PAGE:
•Describe how micronutrient insufficiency results in DNA and mitochondrial damage.

    •Discuss disorders of mitochondrial function.

    •Understand the role of chelation in treating heavy metal toxicities.

    •Understand the nutritional and environmental regulation of toxic metals.

    •Identify the role that heavy metal toxicity plays in disease.

    •Recognize the role(s) that excitotoxins play on the developing brain.

    •Discuss treatment plans to assist patients in maintaining memory function.

    •Identify new treatment modalities for patients with memory loss.

    •Discuss the role that excitotoxins play in disease.

    •Understand the role of antioxidants in cellular redox control.

    •Recognize the clinical manifestations of chronic fatigue and fibromyalgia.

    •Review the role of cytokines as organizers of the inflammatory response.

    •Describe the cellular and molecular biology of immunity and inflammation.

    •Understand the loss of tolerance, Th1/Th2/Th3/Th4 imbalance and the role of normal gut flora.

    •Explore the role of altered bioenergetics in the diathesis of chronic disease.

    •Identify the counter-regulatory control points of immune imbalances.

    C. Major Topics

    Major course topics include:

    •Identifying the diverse array of autoimmune diseases and their prevalence.

    •Discussing the sequence of autoimmune activation events.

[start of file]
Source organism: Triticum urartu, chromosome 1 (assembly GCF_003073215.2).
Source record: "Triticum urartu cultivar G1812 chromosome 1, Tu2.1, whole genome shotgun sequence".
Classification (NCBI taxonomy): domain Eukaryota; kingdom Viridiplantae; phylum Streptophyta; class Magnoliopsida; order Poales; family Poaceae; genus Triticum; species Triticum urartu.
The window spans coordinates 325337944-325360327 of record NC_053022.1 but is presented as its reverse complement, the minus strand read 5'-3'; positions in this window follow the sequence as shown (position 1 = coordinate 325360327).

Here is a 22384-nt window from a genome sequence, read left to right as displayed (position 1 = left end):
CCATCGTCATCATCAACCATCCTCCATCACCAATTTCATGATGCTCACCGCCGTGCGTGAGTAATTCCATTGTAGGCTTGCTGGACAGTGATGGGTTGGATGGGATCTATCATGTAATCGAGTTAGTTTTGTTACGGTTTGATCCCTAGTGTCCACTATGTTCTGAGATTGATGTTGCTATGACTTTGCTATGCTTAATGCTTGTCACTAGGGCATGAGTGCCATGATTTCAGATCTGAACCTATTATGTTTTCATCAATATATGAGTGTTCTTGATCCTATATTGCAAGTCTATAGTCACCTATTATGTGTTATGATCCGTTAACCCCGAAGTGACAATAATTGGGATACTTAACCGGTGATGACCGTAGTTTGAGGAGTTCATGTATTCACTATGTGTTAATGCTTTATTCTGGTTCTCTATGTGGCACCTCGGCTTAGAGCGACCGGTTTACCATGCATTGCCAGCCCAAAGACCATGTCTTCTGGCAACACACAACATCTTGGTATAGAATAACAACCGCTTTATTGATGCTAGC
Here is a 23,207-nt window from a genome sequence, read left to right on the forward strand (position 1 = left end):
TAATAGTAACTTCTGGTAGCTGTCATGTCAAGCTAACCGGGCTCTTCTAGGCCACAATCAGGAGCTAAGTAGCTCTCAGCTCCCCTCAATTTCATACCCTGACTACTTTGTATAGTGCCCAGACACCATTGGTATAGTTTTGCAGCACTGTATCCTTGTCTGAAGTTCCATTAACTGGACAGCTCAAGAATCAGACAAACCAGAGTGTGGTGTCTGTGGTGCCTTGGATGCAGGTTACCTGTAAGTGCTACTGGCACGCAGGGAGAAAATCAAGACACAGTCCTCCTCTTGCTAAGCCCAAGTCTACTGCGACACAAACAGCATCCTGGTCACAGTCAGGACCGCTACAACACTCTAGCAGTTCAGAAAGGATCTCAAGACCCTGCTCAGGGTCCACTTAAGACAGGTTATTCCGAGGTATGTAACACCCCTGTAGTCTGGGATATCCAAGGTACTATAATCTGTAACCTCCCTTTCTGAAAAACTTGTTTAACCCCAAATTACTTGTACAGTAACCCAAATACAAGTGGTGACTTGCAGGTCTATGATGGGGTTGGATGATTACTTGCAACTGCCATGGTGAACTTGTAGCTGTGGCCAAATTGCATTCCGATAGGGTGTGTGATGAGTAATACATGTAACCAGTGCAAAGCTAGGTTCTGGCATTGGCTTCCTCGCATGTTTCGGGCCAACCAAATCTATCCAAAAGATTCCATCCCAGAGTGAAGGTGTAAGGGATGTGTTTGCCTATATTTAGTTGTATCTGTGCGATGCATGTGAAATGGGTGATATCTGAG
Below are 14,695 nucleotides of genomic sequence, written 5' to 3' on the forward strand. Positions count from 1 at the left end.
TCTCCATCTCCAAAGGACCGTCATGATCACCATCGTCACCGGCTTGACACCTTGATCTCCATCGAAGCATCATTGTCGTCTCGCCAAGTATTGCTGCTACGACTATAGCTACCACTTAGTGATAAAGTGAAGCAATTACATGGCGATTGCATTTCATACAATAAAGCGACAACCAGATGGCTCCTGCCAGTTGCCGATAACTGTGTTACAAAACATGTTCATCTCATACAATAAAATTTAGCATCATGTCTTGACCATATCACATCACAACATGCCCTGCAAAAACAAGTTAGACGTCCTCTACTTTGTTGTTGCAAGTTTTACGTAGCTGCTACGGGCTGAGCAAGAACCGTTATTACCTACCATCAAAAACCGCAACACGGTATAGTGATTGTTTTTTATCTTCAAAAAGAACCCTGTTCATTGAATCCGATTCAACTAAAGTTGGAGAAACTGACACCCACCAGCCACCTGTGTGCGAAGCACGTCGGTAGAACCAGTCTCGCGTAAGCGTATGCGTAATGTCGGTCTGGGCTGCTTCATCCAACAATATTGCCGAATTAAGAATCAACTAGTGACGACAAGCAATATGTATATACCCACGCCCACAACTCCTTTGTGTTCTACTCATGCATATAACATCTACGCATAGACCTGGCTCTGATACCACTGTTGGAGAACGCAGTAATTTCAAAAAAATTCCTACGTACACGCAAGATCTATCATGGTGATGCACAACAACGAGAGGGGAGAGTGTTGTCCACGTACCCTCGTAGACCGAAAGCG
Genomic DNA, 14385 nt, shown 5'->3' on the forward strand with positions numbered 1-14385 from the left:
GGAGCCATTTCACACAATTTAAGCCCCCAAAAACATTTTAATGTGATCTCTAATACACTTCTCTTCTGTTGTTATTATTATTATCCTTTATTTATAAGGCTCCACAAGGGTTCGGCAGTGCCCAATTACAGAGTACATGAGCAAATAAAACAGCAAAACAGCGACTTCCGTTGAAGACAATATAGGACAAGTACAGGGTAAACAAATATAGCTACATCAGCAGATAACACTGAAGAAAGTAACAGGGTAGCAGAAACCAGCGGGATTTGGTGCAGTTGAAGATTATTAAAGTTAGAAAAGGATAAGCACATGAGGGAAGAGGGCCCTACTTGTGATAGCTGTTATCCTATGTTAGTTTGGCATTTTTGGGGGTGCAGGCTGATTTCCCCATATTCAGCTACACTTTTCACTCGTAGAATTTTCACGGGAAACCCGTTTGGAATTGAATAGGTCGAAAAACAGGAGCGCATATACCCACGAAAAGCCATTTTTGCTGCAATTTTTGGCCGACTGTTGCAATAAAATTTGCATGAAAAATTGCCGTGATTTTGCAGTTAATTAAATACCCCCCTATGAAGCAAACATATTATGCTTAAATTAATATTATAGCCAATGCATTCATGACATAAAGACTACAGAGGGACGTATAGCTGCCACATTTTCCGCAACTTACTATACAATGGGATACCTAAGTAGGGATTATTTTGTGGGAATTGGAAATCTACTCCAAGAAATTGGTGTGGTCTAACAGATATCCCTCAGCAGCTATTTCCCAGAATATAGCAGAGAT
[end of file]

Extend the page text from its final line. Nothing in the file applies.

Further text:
•Reviewing selected autoimmune diseases including Grave’s disease, Myasthenia gravis, rheumatoid arthritis and Lupus

    •Discussing the etiology of autoimmune diseases.

    •Reviewing the influence of estrogen and its metabolites on autoimmune disorders.

    •Describing the current treatment modalities of autoimmune diseases.

    •Reviewing the major features of memory maintenance and cognitive decline including the role(s) of neurotransmitters.

    •Reviewing the causes and incidence of Alzheimer’s disease.

    •Discussing age-related memory decline.

    •Identifying common memory decline-associated toxic substances including heavy metals, fluoride, solvents and pesticides.

    •Discussing the effects of hormonal decline and imbalance on memory and cognition.

    •Discussing various factors, including nutrients and medications, that affect memory.

    •Identifying common brain nutrients.

    •Discussing the concept and special characteristics of excitotoxicity.

    •Examining excitotoxic disorders and review the toxicity of monosodium glutamate (MSG).

    •Discussing excitotoxicity and brain development.

    •Reviewing the impact of excitotoxins on the neuroendocrine system and gross obesity.

    •Discussing excitotoxicity and neurodegeneration in the aging brain.